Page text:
The Dred Scott ruling made the Missouri compromise ____________. (1) pg. 176
Northern Democrats believed that the Dred Scott Decision was the death blow of _____. (1) pg. 176
Black Republicanism
Justified Republican refusal to recognize the Dred Scott ruling as binding precedent. (1) pg. 177
The Dictum theory
The belief that the Dred Scott decision was a dictum entitled to no moral weight. (1) pg. 177
The Dictum theory
Slavery cannot exist a day in the midst of an unfriendly people with unfriendly laws. (1) pg. 178
Freeport doctrine
Douglas' attempt to defend popular sovereignty in spite of the Dred Scott decision. (1) pg. 178
Freeport doctrine
Taney hoped the Dred Scott decision would cripple the ________. (1) pg. 178
Republican Party
The Dred Scott decision actually strengthened the Republican party by further _______. (1) pg. 178
splitting the democratic party
Lincoln warned that in the context of Dred Scott slavery might become ____. (1) pg. 181
lawful everywhere
Sole topic of the Lincoln Douglas debates. (1) pg. 182
Southern demand for a territorial slave code (federal protection of slavery in the territories) split the _____. (1) pg. 184
Democratic party
To counter Douglas' accusation that he favored racial equality Lincoln said that he believed that "a physical difference between the races will for ever forbid the two races from living together on terms of ______." (1) pg. 185
social and political equality
The Lincoln Douglas debates clarified the differences between _________. (1) pg. 188
northern Democrats and Republicans
Lecompton and Dred Scott "Slave Power" victories produced a _____. (1) pg. 188
With the disappearance of the American Party most nativist joined the Republicans because they perceived the democrats as the party of _______. (1) pg. 188
Ended a period of prosperity and speculation that had followed the Mexican War and the discovery of gold in California in the 1840s. (2)
Panic of 1857
The Panic of 1857 resulted in the _______. (1) pg. 189
Depression of 1857-58
Defending slavery on the basis that you need an oppressed class upon which other classes can rest. (1) pg. 195
mudsill theme
The lowest block or base of a structure. (2)
The fear of "nigger equality" caused the northern working class to abhor _______. (1) pg. 200
In 1859 another struggle in the house over the speaker demonstrated the weakness of the ____. (1) pg. 200
The contest over the Speaker of the House in 1859 opened just three days after _______. (1) pg. 201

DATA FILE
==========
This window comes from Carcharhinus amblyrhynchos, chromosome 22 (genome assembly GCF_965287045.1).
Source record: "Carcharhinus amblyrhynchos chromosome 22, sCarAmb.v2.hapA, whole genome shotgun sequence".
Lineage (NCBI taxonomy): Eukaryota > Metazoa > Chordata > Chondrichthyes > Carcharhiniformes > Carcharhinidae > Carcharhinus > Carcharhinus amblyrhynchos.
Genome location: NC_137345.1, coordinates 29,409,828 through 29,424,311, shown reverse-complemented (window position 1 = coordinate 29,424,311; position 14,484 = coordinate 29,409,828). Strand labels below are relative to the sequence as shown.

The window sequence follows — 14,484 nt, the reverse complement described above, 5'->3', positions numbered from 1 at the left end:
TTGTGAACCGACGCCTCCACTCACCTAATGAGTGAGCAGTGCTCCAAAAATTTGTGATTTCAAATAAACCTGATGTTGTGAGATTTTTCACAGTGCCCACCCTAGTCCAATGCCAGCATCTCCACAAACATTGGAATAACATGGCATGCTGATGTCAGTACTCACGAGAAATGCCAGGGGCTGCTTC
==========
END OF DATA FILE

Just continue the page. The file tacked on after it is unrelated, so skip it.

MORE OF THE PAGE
John Brown was hanged
Chapter 7
Planned to strike against slavery in its heartland. (1) pg. 202
John Brown
Studied books on guerrilla warfare. (1) pg. 202
John Brown
He was fascinated by the ability of small bands to hold off larger forces in mountainous terrain. (1) pg. 202
John Brown
Adopted by a group of 34 blacks and John Brown's group to form a republic of liberated slaves. (1) pg. 202
Provisional Constitution
Most abolitionists committed to fighting the conflict over slavery with _________. (1) pg. 203
nonviolent acts
Discredited nonviolence. (1) pg. 203
Fugitive slave law
He changed philosophy of pacifism to "forcible resistance" after the passing of the Fugitive slave law. (1) pg. 203
Frederick Douglass
Six men of means and standing that supported John Brown's scheme to invade the South. (1) pg. 204
"Secret Six"
Region where John Brown had planned to invade the South. (1) pg. 205
Southern Appalachians
In Virginia, had a U.S. armory and arsenal which John Brown planned to seize. (1) pg. 205
Harper's Ferry
Harper's Ferry is situated on a peninsula formed by the confluence of these rivers. (1) pg. 205
Potomac and Shenandoah Rivers
Wrote by John Brown in the past tense as if his raid had already failed. (1) pg. 205
"Vindication of the Invasion"
Investigating committee chaired by James Mason to investigate John Browns raid on Harper's Ferry. (1) pg. 207
Mason Committee
An antislavery paper that characterized the raids as "one of the rashest and maddest enterprises ever". (1) pg. 208
Worcester Spy
A clergy man declared that Brown made this word "holy in the American language." (1) pg. 210
Organized large anti-Brown meetings. (1) pg. 211
Northern conservatives
Wanted to reassure the South that sympathy for Brown was confined to a noisy minority. (1) pg. 211
Northern conservatives
Said, "Even though Brown agreed with us in thinking slavery wrong, that cannot excuse violence, bloodshed, and treason". (1) pg. 212
Abraham Lincoln
Asked the question, "Why have not the conservative men at the North frowned down the infamous black-republican party?". (1) pg. 212 (publication)
De Bow's Review
Instructed its delegates to walk out of the national convention if the party refused to adopt a platform pledging a federal slave code. (1) pg. 214
Alabama Democratic convention
A court decision would not enforce itself. (1) pg. 214
Freeport doctrine
Southerners who were ready to separate themselves from the union. (1) pg. 216
Nominated for president on a slave-code platform by the newly formed bolters convention. (1) pg. 216
John C. Breckinridge
Lincoln's speech about the state of affairs in the U.S.
House-divided speech
Large hall built for the Republican convention, filled with huge, enthusiastic crowds of Illinoisans. (1) pg. 218
It pledged support for a homestead act, rivers and harbors improvements, and federal aid for construction of a transcontinental railroad. (1) pg. 220
The Republican Platform of 1860
Whig party of 1860. (1) pg. 221
Constitutional Union party
Felt it was best to take no stand at all on the issues that divided North and South. (1) pg. 221